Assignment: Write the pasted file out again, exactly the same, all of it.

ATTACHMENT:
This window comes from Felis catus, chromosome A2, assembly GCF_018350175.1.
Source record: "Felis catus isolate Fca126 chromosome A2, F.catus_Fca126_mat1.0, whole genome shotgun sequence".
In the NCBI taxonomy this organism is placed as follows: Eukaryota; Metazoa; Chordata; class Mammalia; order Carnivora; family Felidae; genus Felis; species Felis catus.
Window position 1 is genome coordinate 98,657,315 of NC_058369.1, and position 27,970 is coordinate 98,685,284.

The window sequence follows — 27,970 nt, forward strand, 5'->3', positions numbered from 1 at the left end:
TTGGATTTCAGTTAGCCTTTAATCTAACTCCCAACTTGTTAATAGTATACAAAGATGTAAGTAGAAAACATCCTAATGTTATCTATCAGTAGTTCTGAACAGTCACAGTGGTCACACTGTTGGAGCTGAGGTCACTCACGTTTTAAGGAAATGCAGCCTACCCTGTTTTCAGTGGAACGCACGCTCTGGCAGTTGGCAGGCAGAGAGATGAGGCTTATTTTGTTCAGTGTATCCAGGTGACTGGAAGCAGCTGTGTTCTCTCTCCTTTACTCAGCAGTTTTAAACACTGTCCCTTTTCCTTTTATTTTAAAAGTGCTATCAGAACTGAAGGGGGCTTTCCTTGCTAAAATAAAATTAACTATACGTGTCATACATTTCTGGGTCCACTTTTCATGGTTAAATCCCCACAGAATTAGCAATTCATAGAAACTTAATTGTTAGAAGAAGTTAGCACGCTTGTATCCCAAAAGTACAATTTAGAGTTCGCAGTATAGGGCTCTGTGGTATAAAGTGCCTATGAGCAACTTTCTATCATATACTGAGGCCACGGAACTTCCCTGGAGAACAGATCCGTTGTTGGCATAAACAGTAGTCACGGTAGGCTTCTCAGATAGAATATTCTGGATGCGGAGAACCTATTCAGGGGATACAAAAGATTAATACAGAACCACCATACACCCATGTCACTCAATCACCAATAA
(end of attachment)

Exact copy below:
This window comes from Felis catus, chromosome A2, assembly GCF_018350175.1.
Source record: "Felis catus isolate Fca126 chromosome A2, F.catus_Fca126_mat1.0, whole genome shotgun sequence".
In the NCBI taxonomy this organism is placed as follows: Eukaryota; Metazoa; Chordata; class Mammalia; order Carnivora; family Felidae; genus Felis; species Felis catus.
Window position 1 is genome coordinate 98,657,315 of NC_058369.1, and position 27,970 is coordinate 98,685,284.

The window sequence follows — 27,970 nt, forward strand, 5'->3', positions numbered from 1 at the left end:
TTGGATTTCAGTTAGCCTTTAATCTAACTCCCAACTTGTTAATAGTATACAAAGATGTAAGTAGAAAACATCCTAATGTTATCTATCAGTAGTTCTGAACAGTCACAGTGGTCACACTGTTGGAGCTGAGGTCACTCACGTTTTAAGGAAATGCAGCCTACCCTGTTTTCAGTGGAACGCACGCTCTGGCAGTTGGCAGGCAGAGAGATGAGGCTTATTTTGTTCAGTGTATCCAGGTGACTGGAAGCAGCTGTGTTCTCTCTCCTTTACTCAGCAGTTTTAAACACTGTCCCTTTTCCTTTTATTTTAAAAGTGCTATCAGAACTGAAGGGGGCTTTCCTTGCTAAAATAAAATTAACTATACGTGTCATACATTTCTGGGTCCACTTTTCATGGTTAAATCCCCACAGAATTAGCAATTCATAGAAACTTAATTGTTAGAAGAAGTTAGCACGCTTGTATCCCAAAAGTACAATTTAGAGTTCGCAGTATAGGGCTCTGTGGTATAAAGTGCCTATGAGCAACTTTCTATCATATACTGAGGCCACGGAACTTCCCTGGAGAACAGATCCGTTGTTGGCATAAACAGTAGTCACGGTAGGCTTCTCAGATAGAATATTCTGGATGCGGAGAACCTATTCAGGGGATACAAAAGATTAATACAGAACCACCATACACCCATGTCACTCAATCACCAATAA